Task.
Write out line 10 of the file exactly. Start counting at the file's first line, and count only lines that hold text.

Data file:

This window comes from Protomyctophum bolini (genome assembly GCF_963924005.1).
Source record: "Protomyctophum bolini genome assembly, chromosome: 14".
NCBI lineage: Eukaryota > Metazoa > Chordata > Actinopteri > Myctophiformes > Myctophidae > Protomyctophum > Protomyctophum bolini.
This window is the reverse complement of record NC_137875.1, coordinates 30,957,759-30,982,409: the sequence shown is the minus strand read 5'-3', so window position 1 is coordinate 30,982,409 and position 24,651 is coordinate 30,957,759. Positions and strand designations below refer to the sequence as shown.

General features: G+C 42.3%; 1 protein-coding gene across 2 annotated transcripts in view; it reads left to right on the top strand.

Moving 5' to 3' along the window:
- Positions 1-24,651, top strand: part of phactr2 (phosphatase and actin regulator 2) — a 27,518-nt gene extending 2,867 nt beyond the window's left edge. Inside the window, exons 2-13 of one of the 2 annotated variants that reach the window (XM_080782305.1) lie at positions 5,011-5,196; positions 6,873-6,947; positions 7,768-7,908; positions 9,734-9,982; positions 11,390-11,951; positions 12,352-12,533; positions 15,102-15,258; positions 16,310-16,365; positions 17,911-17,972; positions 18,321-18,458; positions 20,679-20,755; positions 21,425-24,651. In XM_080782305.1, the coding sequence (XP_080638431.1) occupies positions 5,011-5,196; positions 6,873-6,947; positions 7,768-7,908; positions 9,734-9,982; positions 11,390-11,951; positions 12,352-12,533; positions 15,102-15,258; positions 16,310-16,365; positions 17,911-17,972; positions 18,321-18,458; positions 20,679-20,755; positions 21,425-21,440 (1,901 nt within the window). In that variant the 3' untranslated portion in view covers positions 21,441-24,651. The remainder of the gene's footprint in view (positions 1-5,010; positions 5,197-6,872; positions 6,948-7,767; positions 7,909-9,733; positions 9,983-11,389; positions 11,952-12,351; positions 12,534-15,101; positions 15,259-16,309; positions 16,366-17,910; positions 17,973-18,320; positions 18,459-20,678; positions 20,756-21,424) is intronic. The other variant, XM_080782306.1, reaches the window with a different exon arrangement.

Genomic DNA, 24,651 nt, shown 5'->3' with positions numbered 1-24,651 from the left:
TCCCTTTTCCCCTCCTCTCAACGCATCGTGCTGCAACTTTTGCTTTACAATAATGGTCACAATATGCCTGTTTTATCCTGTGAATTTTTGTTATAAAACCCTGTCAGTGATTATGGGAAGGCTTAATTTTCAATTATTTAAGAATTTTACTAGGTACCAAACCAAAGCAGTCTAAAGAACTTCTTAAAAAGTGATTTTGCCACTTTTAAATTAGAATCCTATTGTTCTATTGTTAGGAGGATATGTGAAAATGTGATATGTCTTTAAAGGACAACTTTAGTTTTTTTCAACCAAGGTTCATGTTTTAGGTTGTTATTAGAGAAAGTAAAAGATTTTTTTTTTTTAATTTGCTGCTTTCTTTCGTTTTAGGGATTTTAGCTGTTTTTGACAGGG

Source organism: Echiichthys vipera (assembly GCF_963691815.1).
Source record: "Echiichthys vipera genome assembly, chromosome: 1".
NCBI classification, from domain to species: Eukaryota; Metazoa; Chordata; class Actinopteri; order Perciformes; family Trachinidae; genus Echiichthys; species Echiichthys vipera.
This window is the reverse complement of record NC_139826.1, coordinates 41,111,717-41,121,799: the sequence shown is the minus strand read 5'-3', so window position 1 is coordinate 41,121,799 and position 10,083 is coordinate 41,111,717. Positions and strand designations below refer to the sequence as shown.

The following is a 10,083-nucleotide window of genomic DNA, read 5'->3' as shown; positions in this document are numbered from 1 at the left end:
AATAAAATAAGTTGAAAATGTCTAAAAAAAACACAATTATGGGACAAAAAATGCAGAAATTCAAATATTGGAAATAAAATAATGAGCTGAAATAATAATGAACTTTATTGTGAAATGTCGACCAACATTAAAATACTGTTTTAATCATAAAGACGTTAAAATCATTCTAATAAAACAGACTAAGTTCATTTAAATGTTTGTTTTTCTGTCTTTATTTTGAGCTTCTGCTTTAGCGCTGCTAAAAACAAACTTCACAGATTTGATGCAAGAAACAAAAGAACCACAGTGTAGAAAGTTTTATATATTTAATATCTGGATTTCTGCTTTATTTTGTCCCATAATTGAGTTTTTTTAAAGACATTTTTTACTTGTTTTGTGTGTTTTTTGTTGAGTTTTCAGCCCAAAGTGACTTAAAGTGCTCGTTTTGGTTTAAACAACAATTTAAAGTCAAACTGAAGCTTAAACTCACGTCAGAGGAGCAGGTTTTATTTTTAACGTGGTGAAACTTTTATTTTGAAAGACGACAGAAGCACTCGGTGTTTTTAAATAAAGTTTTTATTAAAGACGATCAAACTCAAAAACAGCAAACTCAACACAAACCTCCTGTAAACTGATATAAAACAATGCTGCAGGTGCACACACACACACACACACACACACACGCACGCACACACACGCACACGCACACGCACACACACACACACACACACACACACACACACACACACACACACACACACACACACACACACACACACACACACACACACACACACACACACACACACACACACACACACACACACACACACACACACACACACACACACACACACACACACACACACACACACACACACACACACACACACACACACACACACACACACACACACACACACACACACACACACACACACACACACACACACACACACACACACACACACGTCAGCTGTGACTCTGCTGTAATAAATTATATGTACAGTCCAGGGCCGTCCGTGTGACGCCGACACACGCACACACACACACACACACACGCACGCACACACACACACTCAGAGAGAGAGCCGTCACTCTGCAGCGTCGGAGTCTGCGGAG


Source organism: Echiichthys vipera (assembly GCF_963691815.1).